Centurion + Christ Follower
7 February NT
From the Satucket Lectionary
All that we know of Cornelius is contained in the Book of Acts (chapters 10 and 11). A centurion was a Roman army officer, theoretically in charge of a hundred men. Several centurions are mentioned in the New Testament (Matt 8:5 = Luke 7:2; Matt 27:54 = Luke 23:47; Acts 10:1; 22:25; 23:17,23; 22:23; 27:1), and they are consistently portrayed favorably.
Cornelius is called a God-fearer–that is to say, he was a monotheist, a Gentile who worshipped the One God. The Jews traditionally recognized that such Gentiles had a place in the Family of God, and they are mentioned along with the priests (House of Aaron), the Levites (House of Levi), and the Jews or Israelites (House of Israel) in Ps 115:9-13, Ps 118:2-4, and Ps 135:19-20. In New Testament times, an estimated ten per cent of the population of the Roman Empire consisted of God-fearers, Gentiles who recognized that the pagan belief in many gods and goddesses, who according to the myths about them were given to adultery, treachery, intrigue, and the like, was not a religion for a thoughtful and moral worshipper, and who had accordingly embraced an ethical monotheism — belief in One God, who had created the world, and who was the upholder of the Moral Law. Although only a few of them took the step of formal conversion to Judaism, undergoing circumcision and accepting the obligations of keeping the food laws and ritual laws of Moses and his rabbinical interpreters, most of them attended synagogue services regularly.
Cornelius, then, was a Roman centurion, and a God-fearing man. One day, as he was praying, an angel appeared to him and told him to send a messenger to Joppa and ask Peter to come and preach to him. Peter, meanwhile, was given a vision that disposed him to go with the messenger. When Peter had preached to Cornelius and his family and friends, the Holy Spirit fell on them, as on the first Christians at Pentecost (Acts 2), and they began to speak in other tongues. Thus, there was ample evidence to convince Jewish Christians who hesitated to believe that it was the will of God that Gentiles should be brought into the Church.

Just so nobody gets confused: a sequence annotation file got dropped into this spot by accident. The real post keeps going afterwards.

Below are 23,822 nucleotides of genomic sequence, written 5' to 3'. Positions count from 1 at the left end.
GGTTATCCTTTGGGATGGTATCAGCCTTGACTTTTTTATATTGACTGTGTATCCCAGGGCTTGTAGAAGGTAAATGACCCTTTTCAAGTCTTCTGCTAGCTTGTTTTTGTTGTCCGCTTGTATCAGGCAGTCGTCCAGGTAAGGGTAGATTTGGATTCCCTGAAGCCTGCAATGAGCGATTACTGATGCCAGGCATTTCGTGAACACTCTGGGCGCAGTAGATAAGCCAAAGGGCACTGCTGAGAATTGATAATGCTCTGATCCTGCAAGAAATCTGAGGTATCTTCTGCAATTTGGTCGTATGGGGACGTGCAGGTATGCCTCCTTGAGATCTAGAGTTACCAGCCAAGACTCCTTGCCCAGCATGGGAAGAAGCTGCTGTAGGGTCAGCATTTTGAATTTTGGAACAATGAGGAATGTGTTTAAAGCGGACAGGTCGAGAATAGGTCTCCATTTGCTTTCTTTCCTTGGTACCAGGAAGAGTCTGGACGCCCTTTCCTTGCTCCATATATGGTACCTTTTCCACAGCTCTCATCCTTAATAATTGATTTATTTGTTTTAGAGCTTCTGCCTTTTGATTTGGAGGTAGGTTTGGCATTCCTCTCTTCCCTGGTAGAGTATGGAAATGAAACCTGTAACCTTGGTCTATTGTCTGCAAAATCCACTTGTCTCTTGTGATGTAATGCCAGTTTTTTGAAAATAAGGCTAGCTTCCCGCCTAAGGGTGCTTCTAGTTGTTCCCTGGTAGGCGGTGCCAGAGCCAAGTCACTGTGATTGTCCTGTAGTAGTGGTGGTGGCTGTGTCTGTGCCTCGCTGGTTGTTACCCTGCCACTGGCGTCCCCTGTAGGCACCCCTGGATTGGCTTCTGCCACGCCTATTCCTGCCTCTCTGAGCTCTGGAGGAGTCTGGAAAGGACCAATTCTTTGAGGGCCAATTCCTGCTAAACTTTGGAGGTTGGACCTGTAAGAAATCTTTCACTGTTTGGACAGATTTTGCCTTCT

Cornelius was the first Gentile converted to Christianity, along with his household, and Luke, recording this event, clearly regards it as an event of the utmost importance in the history of the early Church, the beginning of the Church’s decision to admit Gentiles to full and equal fellowship with Jewish Christians.
Cornelius lived in Caesarea, the political capital of Judea under Herod and the Romans. (Given that Jerusalem was a holy city to the Jews, it would have been needlessly provocative for the Romans to establish their headquarters there.) Although he is not mentioned again, he and his household presumably formed the nucleus of the Christian community that we find mentioned later (Acts 8:40; 21:18) in this important city.
by James Kiefer